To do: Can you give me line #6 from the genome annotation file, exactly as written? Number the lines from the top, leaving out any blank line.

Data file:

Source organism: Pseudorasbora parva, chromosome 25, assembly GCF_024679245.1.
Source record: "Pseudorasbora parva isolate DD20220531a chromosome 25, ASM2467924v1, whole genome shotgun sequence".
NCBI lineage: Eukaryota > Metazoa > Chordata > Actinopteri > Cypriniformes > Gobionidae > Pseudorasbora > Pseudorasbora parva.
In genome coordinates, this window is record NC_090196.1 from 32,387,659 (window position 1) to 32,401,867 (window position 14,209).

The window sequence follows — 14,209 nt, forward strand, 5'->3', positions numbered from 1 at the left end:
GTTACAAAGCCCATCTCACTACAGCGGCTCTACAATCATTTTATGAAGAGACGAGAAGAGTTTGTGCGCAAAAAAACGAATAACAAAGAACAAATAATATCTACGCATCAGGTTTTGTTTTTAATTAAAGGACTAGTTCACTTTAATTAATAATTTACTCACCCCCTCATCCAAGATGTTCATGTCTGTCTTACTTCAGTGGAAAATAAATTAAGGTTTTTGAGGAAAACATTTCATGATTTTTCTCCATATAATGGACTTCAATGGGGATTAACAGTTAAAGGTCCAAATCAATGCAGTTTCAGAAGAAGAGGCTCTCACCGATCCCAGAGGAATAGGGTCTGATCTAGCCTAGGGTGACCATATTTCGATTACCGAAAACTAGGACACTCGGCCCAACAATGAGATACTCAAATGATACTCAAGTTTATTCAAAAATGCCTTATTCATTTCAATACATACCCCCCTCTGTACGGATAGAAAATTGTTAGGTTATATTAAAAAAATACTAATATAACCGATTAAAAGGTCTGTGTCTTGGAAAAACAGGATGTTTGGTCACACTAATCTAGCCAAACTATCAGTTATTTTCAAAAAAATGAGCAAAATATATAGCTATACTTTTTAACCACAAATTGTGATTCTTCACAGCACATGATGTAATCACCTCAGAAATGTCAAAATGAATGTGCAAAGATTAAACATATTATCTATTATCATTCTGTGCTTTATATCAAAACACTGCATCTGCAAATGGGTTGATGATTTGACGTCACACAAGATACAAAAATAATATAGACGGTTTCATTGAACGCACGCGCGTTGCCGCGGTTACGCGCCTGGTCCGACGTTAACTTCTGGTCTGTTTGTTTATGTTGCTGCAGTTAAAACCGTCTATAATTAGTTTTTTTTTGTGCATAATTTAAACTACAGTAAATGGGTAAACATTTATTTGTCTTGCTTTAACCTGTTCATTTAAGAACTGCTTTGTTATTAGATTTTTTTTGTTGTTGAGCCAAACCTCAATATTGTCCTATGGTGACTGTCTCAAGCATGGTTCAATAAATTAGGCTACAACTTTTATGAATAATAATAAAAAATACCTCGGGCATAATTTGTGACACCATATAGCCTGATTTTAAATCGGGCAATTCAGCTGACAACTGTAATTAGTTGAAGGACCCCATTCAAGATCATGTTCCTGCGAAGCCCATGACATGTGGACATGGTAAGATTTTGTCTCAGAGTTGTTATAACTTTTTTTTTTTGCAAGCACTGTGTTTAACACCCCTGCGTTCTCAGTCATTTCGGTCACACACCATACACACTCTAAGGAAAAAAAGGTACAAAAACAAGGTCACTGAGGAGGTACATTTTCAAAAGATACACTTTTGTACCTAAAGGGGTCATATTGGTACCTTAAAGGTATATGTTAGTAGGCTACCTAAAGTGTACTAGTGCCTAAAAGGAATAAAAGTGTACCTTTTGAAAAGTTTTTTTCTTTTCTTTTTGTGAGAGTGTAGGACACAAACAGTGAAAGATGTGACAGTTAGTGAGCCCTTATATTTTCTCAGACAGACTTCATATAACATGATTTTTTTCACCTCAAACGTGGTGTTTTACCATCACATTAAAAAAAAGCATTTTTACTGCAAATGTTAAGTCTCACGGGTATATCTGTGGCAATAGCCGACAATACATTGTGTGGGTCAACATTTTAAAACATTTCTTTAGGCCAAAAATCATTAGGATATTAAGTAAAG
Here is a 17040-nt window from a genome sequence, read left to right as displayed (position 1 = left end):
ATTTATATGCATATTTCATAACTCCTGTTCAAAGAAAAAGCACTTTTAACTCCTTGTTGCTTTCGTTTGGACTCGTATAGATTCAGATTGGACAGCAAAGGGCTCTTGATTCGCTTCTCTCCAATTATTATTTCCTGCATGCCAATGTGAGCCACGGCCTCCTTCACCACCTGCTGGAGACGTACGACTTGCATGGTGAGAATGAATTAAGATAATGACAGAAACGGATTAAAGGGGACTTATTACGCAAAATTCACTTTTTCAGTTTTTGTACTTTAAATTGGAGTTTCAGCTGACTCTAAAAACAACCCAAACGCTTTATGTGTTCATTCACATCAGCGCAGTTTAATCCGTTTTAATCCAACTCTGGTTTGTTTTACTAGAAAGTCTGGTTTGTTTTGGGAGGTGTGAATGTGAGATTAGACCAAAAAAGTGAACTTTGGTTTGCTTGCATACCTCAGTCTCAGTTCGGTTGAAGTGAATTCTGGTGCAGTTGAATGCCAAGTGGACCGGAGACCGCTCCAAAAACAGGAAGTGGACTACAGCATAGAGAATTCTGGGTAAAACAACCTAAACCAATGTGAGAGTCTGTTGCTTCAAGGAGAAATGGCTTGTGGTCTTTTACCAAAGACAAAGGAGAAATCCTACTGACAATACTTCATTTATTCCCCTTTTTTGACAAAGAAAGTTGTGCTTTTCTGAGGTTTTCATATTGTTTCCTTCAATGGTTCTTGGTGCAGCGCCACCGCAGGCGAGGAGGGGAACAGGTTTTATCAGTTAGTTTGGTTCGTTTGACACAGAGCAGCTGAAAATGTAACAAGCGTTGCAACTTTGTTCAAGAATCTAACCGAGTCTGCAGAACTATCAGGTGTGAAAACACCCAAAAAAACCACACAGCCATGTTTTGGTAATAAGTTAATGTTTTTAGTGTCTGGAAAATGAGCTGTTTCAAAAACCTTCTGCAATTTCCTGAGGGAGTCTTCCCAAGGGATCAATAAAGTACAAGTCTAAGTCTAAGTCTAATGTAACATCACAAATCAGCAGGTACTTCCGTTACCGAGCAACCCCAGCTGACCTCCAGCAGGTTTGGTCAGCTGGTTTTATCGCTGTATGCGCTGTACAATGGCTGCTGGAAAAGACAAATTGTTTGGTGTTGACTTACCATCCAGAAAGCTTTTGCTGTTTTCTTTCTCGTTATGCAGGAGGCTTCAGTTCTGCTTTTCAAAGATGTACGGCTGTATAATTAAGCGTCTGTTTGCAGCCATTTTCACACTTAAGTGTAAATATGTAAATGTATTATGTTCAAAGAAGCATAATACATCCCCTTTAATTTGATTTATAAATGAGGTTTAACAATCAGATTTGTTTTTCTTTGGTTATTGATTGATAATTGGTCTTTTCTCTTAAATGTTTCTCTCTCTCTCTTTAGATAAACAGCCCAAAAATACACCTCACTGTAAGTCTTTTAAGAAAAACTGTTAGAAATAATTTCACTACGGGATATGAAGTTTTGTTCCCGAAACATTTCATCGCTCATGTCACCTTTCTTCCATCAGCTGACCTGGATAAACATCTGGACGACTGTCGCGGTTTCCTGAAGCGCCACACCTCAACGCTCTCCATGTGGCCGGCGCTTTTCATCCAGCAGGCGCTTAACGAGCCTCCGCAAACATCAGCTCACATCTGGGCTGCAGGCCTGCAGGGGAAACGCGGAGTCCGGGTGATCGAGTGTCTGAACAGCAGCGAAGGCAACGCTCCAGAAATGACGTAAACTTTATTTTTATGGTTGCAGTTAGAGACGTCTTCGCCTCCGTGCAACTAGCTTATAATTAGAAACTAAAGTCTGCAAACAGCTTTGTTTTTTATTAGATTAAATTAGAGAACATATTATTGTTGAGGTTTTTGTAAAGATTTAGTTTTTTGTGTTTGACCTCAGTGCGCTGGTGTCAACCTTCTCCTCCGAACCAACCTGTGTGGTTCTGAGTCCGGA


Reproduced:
GTTACAAAGCCCATCTCACTACAGCGGCTCTACAATCATTTTATGAAGAGACGAGAAGAGTTTGTGCGCAAAAAAACGAATAACAAAGAACAAATAATATCTACGCATCAGGTTTTGTTTTTAATTAAAGGACTAGTTCACTTTAATTAATAATTTACTCACCCCCTCATCCAAGATGTTCATGTCTGTCTTACTTCAGTGGAAAATAAATTAAGGTTTTTGAGGAAAACATTTCATGATTTTTCTCCATATAATGGACTTCAATGGGGATTAACAGTTAAAGGTCCAAATCAATGCAGTTTCAGAAGAAGAGGCTCTCACCGATCCCAGAGGAATAGGGTCTGATCTAGCCTAGGGTGACCATATTTCGATTACCGAAAACTAGGACACTCGGCCCAACAATGAGATACTCAAATGATACTCAAGTTTATTCAAAAATGCCTTATTCATTTCAATACATACCCCCCTCTGTACGGATAGAAAATTGTTAGGTTATATTAAAAAAATACTAATATAACCGATTAAAAGGTCTGTGTCTTGGAAAAACAGGATGTTTGGTCACACTAATCTAGCCAAACTATCAGTTATTTTCAAAAAAATGAGCAAAATATATAGCTATACTTTTTAACCACAAATTGTGATTCTTCACAGCACATGATGTAATCACCTCAGAAATGTCAAAATGAATGTGCAAAGATTAAACATATTATCTATTATCATTCTGTGCTTTATATCAAAACACTGCATCTGCAAATGGGTTGATGATTTGACGTCACACAAGATACAAAAATAATATAGACGGTTTCATTGAACGCACGCGCGTTGCCGCGGTTACGCGCCTGGTCCGACGTTAACTTCTGGTCTGTTTGTTTATGTTGCTGCAGTTAAAACCGTCTATAATTAGTTTTTTTTTGTGCATAATTTAAACTACAGTAAATGGGTAAACATTTATTTGTCTTGCTTTAACCTGTTCATTTAAGAACTGCTTTGTTATTAGATTTTTTTTGTTGTTGAGCCAAACCTCAATATTGTCCTATGGTGACTGTCTCAAGCATGGTTCAATAAATTAGGCTACAACTTTTATGAATAATAATAAAAAATACCTCGGGCATAATTTGTGACACCATATAGCCTGATTTTAAATCGGGCAATTCAGCTGACAACTGTAATTAGTTGAAGGACCCCATTCAAGATCATGTTCCTGCGAAGCCCATGACATGTGGACATGGTAAGATTTTGTCTCAGAGTTGTTATAACTTTTTTTTTTTGCAAGCACTGTGTTTAACACCCCTGCGTTCTCAGTCATTTCGGTCACACACCATACACACTCTAAGGAAAAAAAGGTACAAAAACAAGGTCACTGAGGAGGTACATTTTCAAAAGATACACTTTTGTACCTAAAGGGGTCATATTGGTACCTTAAAGGTATATGTTAGTAGGCTACCTAAAGTGTACTAGTGCCTAAAAGGAATAAAAGTGTACCTTTTGAAAAGTTTTTTTCTTTTCTTTTTGTGAGAGTGTAGGACACAAACAGTGAAAGATGTGACAGTTAGTGAGCCCTTATATTTTCTCAGACAGACTTCATATAACATGATTTTTTTCACCTCAAACGTGGTGTTTTACCATCACATTAAAAAAAAGCATTTTTACTGCAAATGTTAAGTCTCACGGGTATATCTGTGGCAATAGCCGACAATACATTGTGTGGGTCAACATTTTAAAACATTTCTTTAGGCCAAAAATCATTAGGATATTAAGTAAAG